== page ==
Recipe: Simple Summer Squash and Potato Salad
Ralph Lauren’s summer lineup of clothing could never compete with nature’s tasteful collection of summer squash. And the babies — ah, the charming Thumbelinas of the squash world — never cease to enchant. Many baby vegetables, especially those purchased the day they are picked, are at their height of flavor served raw. After that first day, they become limp, so — if appropriate — I blanch them in heavily salted, rapidly boiling water a minute or two. I follow the immersion with an ice water bath if I plan to serve them cold, room temperature or reheated. This procedure yields a flavorful crunch, and the icy bath intensifies their natural color. The whole potatoes take longer to cook, 10-15 minutes in boiling water.
Yield: 6-8 servings
Time: 30 minutes
- 1 cup extra virgin olive oil
- 1/3 cup freshly squeezed lemon juice
- 1 heaping teaspoon minced garlic
- 1/2 cup chopped basil
- 4 cups baby (3/4 inch to 1 inch) squash, root ends trimmed if desired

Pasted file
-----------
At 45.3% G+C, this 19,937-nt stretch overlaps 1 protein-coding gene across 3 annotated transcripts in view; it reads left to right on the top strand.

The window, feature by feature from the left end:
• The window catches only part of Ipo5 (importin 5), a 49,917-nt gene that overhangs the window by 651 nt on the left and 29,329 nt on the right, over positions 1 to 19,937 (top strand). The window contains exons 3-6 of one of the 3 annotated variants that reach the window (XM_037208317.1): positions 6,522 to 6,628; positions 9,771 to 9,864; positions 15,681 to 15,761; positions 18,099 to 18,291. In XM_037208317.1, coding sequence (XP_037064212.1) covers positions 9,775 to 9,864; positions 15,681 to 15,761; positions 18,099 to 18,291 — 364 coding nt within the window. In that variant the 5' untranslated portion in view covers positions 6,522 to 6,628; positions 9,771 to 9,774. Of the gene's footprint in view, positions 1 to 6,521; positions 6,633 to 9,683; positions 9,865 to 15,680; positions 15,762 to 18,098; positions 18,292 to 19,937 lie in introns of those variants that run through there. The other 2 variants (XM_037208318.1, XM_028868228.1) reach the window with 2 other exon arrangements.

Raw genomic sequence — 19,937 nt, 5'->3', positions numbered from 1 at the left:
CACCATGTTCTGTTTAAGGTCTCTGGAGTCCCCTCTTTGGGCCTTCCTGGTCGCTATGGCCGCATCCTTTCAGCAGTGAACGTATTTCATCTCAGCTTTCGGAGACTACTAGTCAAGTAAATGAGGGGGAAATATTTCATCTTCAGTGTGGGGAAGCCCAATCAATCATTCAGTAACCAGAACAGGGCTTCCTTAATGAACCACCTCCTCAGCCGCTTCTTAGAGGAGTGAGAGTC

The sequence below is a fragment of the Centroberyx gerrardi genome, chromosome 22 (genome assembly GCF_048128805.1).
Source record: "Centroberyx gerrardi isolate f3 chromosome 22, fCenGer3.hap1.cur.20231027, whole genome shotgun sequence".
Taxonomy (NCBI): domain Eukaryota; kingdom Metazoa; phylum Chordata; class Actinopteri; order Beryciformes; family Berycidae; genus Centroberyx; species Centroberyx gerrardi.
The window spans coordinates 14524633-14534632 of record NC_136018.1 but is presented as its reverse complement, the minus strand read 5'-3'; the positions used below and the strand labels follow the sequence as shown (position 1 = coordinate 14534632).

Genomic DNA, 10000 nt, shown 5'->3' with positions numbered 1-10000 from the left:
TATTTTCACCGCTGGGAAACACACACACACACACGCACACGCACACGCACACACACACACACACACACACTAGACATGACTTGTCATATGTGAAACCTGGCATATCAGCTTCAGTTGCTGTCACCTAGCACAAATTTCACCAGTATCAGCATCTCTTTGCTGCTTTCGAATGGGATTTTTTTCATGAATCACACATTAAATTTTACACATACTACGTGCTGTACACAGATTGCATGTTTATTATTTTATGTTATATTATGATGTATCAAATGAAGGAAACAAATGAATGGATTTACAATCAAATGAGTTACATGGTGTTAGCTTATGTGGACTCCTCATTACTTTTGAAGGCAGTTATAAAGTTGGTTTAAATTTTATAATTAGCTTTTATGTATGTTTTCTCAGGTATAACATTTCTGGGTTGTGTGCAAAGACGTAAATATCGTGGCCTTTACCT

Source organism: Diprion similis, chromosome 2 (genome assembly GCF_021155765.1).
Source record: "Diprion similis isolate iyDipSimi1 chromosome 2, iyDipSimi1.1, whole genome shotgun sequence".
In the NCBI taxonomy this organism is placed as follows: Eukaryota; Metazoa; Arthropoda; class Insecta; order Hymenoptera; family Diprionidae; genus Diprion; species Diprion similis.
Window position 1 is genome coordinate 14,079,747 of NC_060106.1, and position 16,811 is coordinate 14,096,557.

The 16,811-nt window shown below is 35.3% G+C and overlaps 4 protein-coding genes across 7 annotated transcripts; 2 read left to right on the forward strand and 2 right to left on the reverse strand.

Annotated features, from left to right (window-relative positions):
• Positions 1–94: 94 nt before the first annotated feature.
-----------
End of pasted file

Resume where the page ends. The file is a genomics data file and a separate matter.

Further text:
- 4 cups baby (1/2 inch to 1 inch) redskin potatoes, washed
- 2-3 cups baby cherry tomatoes, washed
1. Make a vinaigrette by whisking together olive oil, lemon juice and garlic. Stir in basil and season to taste with kosher salt and freshly ground pepper. Reserve.
2. Bring two large pots of heavily salted water to a boil. In one pot, boil potatoes 10-15 minutes, depending on size of potato, or until tender. Drain.
3. In the other pot, blanch baby squash 1-3 minutes, depending on size of squash and desired degree of tenderness. Drain squash, then place in an ice water bath. When squash is chilled, remove from bath and pat dry.
4. Toss the squash, potatoes and tomatoes with the vinaigrette. Add kosher salt and freshly ground pepper to taste, if needed. Serve immediately or let the salad sit in the vinaigrette a few minutes at room temperature, stirring occasionally, to absorb additional flavor.
*Note: After a couple of hours of refrigeration, squash will begin to discolor.
This recipe was written by Peggy Lampman and originally posted on AnnArbor.com on July 28, 2011.